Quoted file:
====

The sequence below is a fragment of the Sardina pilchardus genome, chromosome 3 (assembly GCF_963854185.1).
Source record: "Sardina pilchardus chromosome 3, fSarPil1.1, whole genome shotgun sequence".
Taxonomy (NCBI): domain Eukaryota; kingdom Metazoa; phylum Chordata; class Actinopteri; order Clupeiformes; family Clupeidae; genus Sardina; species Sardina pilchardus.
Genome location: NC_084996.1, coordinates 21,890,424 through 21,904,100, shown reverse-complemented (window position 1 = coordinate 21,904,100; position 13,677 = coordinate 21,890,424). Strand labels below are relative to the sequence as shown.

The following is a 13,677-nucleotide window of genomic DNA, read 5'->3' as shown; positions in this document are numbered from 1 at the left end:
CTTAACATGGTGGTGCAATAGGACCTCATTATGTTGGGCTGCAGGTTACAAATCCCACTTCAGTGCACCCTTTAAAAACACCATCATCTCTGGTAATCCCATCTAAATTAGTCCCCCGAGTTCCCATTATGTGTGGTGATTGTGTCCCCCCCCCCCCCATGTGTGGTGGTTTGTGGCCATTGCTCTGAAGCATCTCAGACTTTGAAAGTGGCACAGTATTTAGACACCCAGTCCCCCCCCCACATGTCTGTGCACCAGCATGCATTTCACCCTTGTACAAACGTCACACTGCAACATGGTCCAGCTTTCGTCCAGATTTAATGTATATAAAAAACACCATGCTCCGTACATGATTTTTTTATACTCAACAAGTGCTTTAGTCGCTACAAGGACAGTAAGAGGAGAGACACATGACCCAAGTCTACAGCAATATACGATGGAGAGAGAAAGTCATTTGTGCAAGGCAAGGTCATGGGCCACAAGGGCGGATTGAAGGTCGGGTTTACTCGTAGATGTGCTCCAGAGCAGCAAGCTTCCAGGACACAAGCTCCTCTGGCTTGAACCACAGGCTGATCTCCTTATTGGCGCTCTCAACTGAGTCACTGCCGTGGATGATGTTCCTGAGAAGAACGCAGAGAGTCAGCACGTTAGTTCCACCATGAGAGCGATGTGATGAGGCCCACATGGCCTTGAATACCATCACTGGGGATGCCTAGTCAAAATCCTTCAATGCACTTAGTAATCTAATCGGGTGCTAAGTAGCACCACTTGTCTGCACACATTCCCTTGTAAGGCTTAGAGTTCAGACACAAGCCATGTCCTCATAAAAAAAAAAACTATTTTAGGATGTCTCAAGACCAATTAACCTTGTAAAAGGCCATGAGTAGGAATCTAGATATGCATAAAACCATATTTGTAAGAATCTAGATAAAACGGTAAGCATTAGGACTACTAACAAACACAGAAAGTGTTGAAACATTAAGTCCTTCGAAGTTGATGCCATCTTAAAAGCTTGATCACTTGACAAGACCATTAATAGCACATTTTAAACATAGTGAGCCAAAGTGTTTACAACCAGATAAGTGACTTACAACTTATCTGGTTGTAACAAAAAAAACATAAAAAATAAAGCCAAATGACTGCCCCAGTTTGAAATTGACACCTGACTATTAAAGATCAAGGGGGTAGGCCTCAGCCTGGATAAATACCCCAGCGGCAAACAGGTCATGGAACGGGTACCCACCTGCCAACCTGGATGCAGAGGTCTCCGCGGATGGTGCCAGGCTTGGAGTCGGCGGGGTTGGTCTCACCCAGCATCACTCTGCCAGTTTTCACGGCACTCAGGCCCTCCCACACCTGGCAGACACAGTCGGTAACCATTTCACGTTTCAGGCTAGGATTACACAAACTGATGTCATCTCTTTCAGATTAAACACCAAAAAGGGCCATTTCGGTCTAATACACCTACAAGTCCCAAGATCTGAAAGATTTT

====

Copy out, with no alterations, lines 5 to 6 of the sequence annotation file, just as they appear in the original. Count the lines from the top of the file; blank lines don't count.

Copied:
The following is a 13,677-nucleotide window of genomic DNA, read 5'->3' as shown; positions in this document are numbered from 1 at the left end:
CTTAACATGGTGGTGCAATAGGACCTCATTATGTTGGGCTGCAGGTTACAAATCCCACTTCAGTGCACCCTTTAAAAACACCATCATCTCTGGTAATCCCATCTAAATTAGTCCCCCGAGTTCCCATTATGTGTGGTGATTGTGTCCCCCCCCCCCCCATGTGTGGTGGTTTGTGGCCATTGCTCTGAAGCATCTCAGACTTTGAAAGTGGCACAGTATTTAGACACCCAGTCCCCCCCCCACATGTCTGTGCACCAGCATGCATTTCACCCTTGTACAAACGTCACACTGCAACATGGTCCAGCTTTCGTCCAGATTTAATGTATATAAAAAACACCATGCTCCGTACATGATTTTTTTATACTCAACAAGTGCTTTAGTCGCTACAAGGACAGTAAGAGGAGAGACACATGACCCAAGTCTACAGCAATATACGATGGAGAGAGAAAGTCATTTGTGCAAGGCAAGGTCATGGGCCACAAGGGCGGATTGAAGGTCGGGTTTACTCGTAGATGTGCTCCAGAGCAGCAAGCTTCCAGGACACAAGCTCCTCTGGCTTGAACCACAGGCTGATCTCCTTATTGGCGCTCTCAACTGAGTCACTGCCGTGGATGATGTTCCTGAGAAGAACGCAGAGAGTCAGCACGTTAGTTCCACCATGAGAGCGATGTGATGAGGCCCACATGGCCTTGAATACCATCACTGGGGATGCCTAGTCAAAATCCTTCAATGCACTTAGTAATCTAATCGGGTGCTAAGTAGCACCACTTGTCTGCACACATTCCCTTGTAAGGCTTAGAGTTCAGACACAAGCCATGTCCTCATAAAAAAAAAAACTATTTTAGGATGTCTCAAGACCAATTAACCTTGTAAAAGGCCATGAGTAGGAATCTAGATATGCATAAAACCATATTTGTAAGAATCTAGATAAAACGGTAAGCATTAGGACTACTAACAAACACAGAAAGTGTTGAAACATTAAGTCCTTCGAAGTTGATGCCATCTTAAAAGCTTGATCACTTGACAAGACCATTAATAGCACATTTTAAACATAGTGAGCCAAAGTGTTTACAACCAGATAAGTGACTTACAACTTATCTGGTTGTAACAAAAAAAACATAAAAAATAAAGCCAAATGACTGCCCCAGTTTGAAATTGACACCTGACTATTAAAGATCAAGGGGGTAGGCCTCAGCCTGGATAAATACCCCAGCGGCAAACAGGTCATGGAACGGGTACCCACCTGCCAACCTGGATGCAGAGGTCTCCGCGGATGGTGCCAGGCTTGGAGTCGGCGGGGTTGGTCTCACCCAGCATCACTCTGCCAGTTTTCACGGCACTCAGGCCCTCCCACACCTGGCAGACACAGTCGGTAACCATTTCACGTTTCAGGCTAGGATTACACAAACTGATGTCATCTCTTTCAGATTAAACACCAAAAAGGGCCATTTCGGTCTAATACACCTACAAGTCCCAAGATCTGAAAGATTTT